James Clear as well as other authors also emphasized consistency. He says there is something powerful about simply “showing up” regularly to work on something. When you work on a new idea or goal, or a new writing project, etc. the first few ideas or attempts that you make might not work out so well. That is part of the process. He says that the bad ideas or failed attempts are not a reason to avoid starting or trying again. It’s all the more reason to start faster and do more because you have to get through the bad ideas and attempts in order to get to the good ones. As he put it, you can’t skip straight to year ten of a career. You have to go through years one through nine first and put in the necessary time in the learning curve before reaching a stable handle on things. If you are trying to write, you can’t skip to book four before you write books one through three. It’s a learning process, so the faster you start the learning process, the sooner you’ll become a master. The longer you wait, the longer it will take to reach your goal. Just get started!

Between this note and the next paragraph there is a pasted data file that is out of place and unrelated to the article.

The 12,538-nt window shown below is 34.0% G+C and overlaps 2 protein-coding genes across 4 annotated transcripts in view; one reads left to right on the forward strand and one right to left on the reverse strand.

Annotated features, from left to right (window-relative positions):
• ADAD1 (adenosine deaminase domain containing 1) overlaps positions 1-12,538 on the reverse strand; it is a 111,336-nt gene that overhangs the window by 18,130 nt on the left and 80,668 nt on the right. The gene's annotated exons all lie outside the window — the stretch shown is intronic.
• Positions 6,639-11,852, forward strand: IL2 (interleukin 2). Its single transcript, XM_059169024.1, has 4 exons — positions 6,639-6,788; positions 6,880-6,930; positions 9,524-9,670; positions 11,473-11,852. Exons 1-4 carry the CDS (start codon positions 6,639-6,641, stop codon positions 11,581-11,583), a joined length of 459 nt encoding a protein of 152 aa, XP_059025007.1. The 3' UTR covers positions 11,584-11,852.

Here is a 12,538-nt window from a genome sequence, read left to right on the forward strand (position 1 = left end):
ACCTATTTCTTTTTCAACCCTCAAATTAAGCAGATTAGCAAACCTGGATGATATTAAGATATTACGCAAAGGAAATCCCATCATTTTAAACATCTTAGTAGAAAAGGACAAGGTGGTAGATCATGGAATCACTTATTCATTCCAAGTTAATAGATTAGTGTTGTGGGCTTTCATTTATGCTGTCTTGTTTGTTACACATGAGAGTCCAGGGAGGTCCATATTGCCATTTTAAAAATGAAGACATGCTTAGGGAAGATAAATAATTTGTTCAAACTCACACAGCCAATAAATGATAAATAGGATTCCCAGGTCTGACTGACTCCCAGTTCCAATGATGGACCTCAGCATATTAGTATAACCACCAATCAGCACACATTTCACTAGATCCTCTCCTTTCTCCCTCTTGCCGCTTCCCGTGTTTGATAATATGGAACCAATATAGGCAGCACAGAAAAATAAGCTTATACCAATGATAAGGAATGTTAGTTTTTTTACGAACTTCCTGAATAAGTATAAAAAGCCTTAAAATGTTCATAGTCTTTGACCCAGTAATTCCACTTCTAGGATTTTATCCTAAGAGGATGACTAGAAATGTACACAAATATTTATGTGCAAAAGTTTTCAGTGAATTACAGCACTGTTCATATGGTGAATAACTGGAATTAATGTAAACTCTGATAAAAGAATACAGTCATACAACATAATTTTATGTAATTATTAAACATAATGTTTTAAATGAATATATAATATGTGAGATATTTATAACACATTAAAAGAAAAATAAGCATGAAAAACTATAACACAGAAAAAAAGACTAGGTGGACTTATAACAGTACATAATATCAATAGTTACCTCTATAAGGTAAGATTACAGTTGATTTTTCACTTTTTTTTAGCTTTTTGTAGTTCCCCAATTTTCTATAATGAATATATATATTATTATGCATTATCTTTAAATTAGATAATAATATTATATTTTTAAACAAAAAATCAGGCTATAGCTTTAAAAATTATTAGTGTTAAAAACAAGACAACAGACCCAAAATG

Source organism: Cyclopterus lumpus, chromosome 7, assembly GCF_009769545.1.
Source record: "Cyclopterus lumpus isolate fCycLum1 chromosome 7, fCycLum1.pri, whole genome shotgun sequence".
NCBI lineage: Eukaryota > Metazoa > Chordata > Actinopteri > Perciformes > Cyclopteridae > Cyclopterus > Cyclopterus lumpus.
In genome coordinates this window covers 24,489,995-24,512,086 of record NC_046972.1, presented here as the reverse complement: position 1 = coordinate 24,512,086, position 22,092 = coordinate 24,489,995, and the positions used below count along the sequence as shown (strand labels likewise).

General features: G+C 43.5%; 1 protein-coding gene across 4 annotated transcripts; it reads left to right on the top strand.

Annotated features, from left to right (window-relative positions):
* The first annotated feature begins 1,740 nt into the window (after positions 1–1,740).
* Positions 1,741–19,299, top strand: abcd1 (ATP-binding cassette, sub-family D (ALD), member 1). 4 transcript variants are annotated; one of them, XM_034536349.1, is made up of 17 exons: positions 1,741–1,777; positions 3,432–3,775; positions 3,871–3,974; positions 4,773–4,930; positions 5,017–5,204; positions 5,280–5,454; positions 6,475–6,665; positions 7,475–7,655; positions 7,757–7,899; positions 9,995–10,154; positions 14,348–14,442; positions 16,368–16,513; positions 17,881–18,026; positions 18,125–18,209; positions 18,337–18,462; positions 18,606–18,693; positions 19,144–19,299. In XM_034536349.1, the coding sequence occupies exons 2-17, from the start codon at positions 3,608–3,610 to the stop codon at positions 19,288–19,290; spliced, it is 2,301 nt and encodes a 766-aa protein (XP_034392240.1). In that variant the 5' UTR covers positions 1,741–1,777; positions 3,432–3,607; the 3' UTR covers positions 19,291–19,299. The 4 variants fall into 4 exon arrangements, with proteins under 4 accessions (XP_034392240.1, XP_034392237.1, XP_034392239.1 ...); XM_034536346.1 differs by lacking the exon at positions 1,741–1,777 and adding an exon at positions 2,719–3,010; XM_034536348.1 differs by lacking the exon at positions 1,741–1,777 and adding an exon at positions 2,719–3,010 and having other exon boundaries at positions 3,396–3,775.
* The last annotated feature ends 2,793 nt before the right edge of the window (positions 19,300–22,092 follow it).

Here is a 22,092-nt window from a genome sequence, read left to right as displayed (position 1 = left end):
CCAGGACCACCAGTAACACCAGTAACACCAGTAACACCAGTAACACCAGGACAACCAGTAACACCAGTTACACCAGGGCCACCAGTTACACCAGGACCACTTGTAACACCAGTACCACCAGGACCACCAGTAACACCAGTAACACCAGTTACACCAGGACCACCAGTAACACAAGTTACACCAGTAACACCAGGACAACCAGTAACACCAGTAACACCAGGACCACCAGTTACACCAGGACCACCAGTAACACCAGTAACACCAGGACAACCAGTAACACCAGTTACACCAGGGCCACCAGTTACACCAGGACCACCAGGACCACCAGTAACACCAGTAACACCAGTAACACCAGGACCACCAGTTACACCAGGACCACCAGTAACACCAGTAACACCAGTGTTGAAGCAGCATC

To help with consistency once you start, Mr. Clear recommended making it part of your regular scheduled routine throughout the week. People who put in the effort to schedule a committed time and place to do something have a much higher rate of sticking to it and getting it done. Scheduling something in advance and consistently makes it a priority and eliminates the decision making process. You no longer rely on your mood or whether you feel like doing it or not. It is in your schedule of required appointments, so you show up regardless of whether you feel like it or not. It’s like scheduling time to work out and get fit. If you leave it up to the whim of how you feel when your alarm goes off in the morning, you’ll probably just go back to sleep. But if you commit to a scheduled fitness regime, then you rule out your mood and just show up, which yields the benefits you seek. Know that working on your goal is something that you are going to do at this scheduled time and simply expect that and comply with that demand as if it is part of your job.